Even before the pandemic, the JCCC board was concerned that Nisei and Ijusha-Issei populations were reaching an age where it was difficult to come to the centre. They realized some kind of outreach program was needed to ensure they were safe, healthy, and felt connected to the centre, says Nobuto.
In March of 2020, the JCCC closed its doors, along with all other non-essential businesses, not re-opening to the public until November of 2021. In January, the centre briefly closed again following provincial mandates due to the surge in cases from the Omicron variant. The centre re-opened again at the beginning of February.
For many of the JCCC’s senior volunteers, the centre was their source of community and social engagement, says Nobuto. For seniors who volunteered to do archival work, a highlight of the day would be lunch, where the group would catch up and reminisce over homemade treats, says Nobuto.
“I think for some of them, the isolation was more than what they had expected, and that sense of community and connection was gone,” she says. “I try to keep in touch with some of the seniors who were volunteering for different activities at the centre, and they can’t wait to come back. It has been a big hole in their lives that they’ve not been able to be at the centre to talk with their friends and to engage in activities that they felt gave them some purpose.”
During the pandemic, efforts were made to reach members when they could not come into the centre. While the pandemic closed the centre to the public, halting all in-person programming, it did not mean work also stopped. With help from the Canadian Wage Subsidy Program, the centre retained its 15 full-time staff who worked hard to pivot programming online.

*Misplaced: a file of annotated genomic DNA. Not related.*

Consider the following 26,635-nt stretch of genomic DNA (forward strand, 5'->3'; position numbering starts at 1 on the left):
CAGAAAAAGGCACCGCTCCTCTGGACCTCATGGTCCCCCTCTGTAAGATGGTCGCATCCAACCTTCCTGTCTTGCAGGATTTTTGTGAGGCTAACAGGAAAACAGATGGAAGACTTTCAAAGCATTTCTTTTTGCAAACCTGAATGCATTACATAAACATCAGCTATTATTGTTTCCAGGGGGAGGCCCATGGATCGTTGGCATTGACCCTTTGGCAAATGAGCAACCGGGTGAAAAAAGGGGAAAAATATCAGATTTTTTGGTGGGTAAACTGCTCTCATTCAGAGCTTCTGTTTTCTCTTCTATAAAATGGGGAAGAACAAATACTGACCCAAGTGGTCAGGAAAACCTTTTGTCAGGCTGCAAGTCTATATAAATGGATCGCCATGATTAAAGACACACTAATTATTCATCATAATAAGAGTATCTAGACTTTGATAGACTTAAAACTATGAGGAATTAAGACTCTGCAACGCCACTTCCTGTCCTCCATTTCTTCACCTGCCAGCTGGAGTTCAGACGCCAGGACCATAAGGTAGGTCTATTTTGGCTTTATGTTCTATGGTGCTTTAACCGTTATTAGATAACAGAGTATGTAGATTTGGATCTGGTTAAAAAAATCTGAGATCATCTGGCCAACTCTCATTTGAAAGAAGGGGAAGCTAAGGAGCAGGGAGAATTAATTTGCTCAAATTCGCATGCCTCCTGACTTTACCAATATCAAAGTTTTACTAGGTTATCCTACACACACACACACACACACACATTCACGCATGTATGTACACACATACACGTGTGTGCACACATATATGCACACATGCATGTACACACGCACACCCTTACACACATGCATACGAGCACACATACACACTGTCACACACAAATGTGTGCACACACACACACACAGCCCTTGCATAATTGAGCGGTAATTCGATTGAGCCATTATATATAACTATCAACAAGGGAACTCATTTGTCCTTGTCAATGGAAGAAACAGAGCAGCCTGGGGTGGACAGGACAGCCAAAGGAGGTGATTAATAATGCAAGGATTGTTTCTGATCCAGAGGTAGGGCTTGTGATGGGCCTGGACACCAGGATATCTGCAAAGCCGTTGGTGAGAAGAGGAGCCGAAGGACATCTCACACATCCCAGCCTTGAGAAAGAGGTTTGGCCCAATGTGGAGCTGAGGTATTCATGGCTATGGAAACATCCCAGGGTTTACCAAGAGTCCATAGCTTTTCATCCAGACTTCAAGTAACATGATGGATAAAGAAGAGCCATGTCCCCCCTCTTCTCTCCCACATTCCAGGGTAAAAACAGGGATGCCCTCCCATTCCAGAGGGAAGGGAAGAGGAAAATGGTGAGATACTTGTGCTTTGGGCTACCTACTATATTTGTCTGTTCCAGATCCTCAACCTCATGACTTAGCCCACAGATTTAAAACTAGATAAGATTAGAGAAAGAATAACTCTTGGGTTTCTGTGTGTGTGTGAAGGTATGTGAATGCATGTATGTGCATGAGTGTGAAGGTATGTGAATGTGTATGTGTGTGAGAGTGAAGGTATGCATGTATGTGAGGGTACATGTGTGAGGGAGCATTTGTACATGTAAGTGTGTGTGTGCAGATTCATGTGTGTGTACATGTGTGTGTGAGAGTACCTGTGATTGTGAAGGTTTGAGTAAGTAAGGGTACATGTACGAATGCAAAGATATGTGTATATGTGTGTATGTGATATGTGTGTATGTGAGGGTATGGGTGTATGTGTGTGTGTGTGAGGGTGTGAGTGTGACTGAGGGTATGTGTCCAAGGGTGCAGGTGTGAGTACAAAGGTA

Online language classes reached students outside of Canada, the virtual Toronto Japanese Film Festival was available to viewers across Canada, and the Moriyama Nikkei Heritage Centre’s new permanent exhibit, Maru: Immigration Stories, connected the centre to other Nikkei communities across the Americas.
The centre has also made physical improvements to the building to minimize contact surfaces and make the building more accessible. Provincial and federal grants and funding covered 74 per cent of the physical infrastructure improvements to the building, says Kawaguchi.
“We wanted to make sure that anybody would feel comfortable, even if they needed assistance, in using the centre. It’s an overall approach to making sure that physically and in policy, everything is as safe as possible,” says Kawaguchi.
The JCCC will be sending letters to members, who are Japanese Canadian survivors, to register for the two new programs in late March and more information will be available in the JCCC newsletter. Depending on the success and funding of the projects, the centre hopes to expand the scope of these projects across the country.
“If this outreach works, then there’s the opportunity to engage the broadest possible community and get as many groups across the country [to participate]. I think that we could even do virtual internment camp reunions, that’s where this has the potential to go,” says Kawaguchi.